The Shape of Corruption


For American audiences, Gomorrah (2008), Matteo Garrone’s no-exit view of mob domination in Naples, registers as a chilling urban apocalypse. (The title combines Sodom’s sister city and the Neapolitan Mafia known as Camorra.) For many residents of Italy’s Campania region, it’s just reality. And with its investigation into the sociopolitical hazards and economic underpinnings of southern Italian life, the film is a sizzling extension of Italy’s cinematic past, particularly Francesco Rosi’s trailblazing Salvatore Giuliano (1962).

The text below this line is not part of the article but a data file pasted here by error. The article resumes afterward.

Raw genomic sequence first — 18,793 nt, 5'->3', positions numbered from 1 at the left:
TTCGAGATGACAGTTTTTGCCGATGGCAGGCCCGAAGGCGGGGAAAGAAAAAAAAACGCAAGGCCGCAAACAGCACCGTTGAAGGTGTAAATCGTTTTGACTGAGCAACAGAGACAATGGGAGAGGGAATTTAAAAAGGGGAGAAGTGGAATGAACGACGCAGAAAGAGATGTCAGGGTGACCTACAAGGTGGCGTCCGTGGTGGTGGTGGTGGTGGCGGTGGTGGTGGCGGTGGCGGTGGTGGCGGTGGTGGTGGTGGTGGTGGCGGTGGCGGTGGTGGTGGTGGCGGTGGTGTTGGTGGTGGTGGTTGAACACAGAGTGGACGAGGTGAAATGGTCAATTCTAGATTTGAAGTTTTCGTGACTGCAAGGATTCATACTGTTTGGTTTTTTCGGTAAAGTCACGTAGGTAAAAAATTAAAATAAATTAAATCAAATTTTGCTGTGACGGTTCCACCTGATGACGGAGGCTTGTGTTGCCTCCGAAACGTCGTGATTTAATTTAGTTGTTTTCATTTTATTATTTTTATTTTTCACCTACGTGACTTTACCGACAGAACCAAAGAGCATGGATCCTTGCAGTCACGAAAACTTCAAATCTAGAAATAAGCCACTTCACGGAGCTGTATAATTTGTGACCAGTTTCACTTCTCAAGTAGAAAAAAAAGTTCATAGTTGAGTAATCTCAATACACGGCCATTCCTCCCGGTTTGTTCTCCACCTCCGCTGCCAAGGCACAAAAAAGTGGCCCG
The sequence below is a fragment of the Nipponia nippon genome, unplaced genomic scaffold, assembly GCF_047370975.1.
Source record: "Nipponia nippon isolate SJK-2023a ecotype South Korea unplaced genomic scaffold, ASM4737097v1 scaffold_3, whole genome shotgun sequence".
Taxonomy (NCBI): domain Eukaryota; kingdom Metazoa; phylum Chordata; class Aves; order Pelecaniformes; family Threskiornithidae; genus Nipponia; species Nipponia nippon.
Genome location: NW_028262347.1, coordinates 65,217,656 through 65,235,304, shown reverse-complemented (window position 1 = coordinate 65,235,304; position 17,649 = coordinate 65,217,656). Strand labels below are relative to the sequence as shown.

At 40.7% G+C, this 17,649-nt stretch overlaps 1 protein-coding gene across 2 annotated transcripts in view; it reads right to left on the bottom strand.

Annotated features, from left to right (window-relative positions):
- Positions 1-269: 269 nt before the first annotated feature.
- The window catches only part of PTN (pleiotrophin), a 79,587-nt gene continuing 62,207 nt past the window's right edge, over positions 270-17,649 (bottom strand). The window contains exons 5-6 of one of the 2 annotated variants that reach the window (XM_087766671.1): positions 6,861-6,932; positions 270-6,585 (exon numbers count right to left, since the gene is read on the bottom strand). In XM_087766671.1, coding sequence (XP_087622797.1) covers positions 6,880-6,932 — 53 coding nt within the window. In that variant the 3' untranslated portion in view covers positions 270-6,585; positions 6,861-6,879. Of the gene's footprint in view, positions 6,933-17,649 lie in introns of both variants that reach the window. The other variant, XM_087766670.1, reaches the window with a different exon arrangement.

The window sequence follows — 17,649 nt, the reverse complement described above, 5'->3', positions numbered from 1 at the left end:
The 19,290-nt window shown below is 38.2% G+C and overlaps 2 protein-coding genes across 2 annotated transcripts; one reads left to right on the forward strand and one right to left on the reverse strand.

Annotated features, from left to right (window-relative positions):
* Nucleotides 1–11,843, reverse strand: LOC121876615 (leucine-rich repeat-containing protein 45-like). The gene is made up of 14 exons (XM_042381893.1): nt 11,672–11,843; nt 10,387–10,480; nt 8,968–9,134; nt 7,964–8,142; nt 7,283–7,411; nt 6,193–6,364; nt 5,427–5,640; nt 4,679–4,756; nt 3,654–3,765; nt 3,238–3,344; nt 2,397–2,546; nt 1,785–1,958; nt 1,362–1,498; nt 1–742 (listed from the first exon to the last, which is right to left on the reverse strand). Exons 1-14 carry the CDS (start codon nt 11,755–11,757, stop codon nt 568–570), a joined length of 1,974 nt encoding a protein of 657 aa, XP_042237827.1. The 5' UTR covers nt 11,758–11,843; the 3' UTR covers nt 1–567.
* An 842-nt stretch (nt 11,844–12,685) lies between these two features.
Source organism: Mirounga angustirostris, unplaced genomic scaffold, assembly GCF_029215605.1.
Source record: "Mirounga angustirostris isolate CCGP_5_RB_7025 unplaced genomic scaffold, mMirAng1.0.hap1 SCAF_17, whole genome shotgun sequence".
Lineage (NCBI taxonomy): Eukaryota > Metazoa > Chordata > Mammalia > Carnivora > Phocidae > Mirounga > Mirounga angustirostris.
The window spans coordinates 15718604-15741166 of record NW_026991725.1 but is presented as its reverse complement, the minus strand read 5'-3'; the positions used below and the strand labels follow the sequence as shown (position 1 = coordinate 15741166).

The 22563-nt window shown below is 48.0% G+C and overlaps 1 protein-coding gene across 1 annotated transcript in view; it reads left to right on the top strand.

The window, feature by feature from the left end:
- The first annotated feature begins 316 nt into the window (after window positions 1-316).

Now that Garrone’s and Rosi’s film are streaming on the Criterion Channel on FilmStruck, I avidly watched them both again. Their thematic similarities are striking—especially their view of crime as a bulwark for the ruling class. What I found astonishing and thrilling was the way both directors marry journalistic rigor to a gritty imagistic splendor. Salvatore Giuliano was Rosi’s breakthrough film, and he and his team innovated a new style of filmmaking to trace the collision and collusion of Sicilian separatists, the Mafia, the cops, and the bandit antihero, Giuliano. As Rosi told me twenty years ago in an interview, “I was convinced that the only way in which I could have put together cause and effects was to structure Salvatore Giuliano as an investigation . . . I combined the style of a document with that of interpretation and the construction of fiction without ever losing the sense of truth which that film needed. That is why I decided to shoot in the real places where those events took place little more than ten years before. That is why I put together very few professional actors with many improvised actors chosen in the streets and houses of those places.” (Garrone mixes amateur, semiprofessional, and nonactors from the area, including a Camorra crime-family boss, with celebrated pros like Toni Servillo.)